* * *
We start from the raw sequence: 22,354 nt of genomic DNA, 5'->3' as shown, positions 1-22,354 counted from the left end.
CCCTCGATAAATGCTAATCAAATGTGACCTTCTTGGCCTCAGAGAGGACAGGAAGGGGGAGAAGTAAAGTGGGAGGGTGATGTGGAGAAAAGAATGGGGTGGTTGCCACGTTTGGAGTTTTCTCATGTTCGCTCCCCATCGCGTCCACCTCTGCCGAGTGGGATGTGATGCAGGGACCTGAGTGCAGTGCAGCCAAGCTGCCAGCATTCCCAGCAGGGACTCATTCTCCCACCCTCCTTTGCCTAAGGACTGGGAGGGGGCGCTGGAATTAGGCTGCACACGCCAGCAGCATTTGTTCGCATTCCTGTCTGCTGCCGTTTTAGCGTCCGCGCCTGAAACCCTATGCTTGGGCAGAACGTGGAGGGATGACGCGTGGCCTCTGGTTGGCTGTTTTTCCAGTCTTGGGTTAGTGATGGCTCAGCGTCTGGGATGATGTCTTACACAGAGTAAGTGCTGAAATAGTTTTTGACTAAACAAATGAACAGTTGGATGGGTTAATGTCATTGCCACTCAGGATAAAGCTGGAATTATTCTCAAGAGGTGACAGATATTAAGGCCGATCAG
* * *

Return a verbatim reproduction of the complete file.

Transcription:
We start from the raw sequence: 22,354 nt of genomic DNA, 5'->3' as shown, positions 1-22,354 counted from the left end.
CCCTCGATAAATGCTAATCAAATGTGACCTTCTTGGCCTCAGAGAGGACAGGAAGGGGGAGAAGTAAAGTGGGAGGGTGATGTGGAGAAAAGAATGGGGTGGTTGCCACGTTTGGAGTTTTCTCATGTTCGCTCCCCATCGCGTCCACCTCTGCCGAGTGGGATGTGATGCAGGGACCTGAGTGCAGTGCAGCCAAGCTGCCAGCATTCCCAGCAGGGACTCATTCTCCCACCCTCCTTTGCCTAAGGACTGGGAGGGGGCGCTGGAATTAGGCTGCACACGCCAGCAGCATTTGTTCGCATTCCTGTCTGCTGCCGTTTTAGCGTCCGCGCCTGAAACCCTATGCTTGGGCAGAACGTGGAGGGATGACGCGTGGCCTCTGGTTGGCTGTTTTTCCAGTCTTGGGTTAGTGATGGCTCAGCGTCTGGGATGATGTCTTACACAGAGTAAGTGCTGAAATAGTTTTTGACTAAACAAATGAACAGTTGGATGGGTTAATGTCATTGCCACTCAGGATAAAGCTGGAATTATTCTCAAGAGGTGACAGATATTAAGGCCGATCAG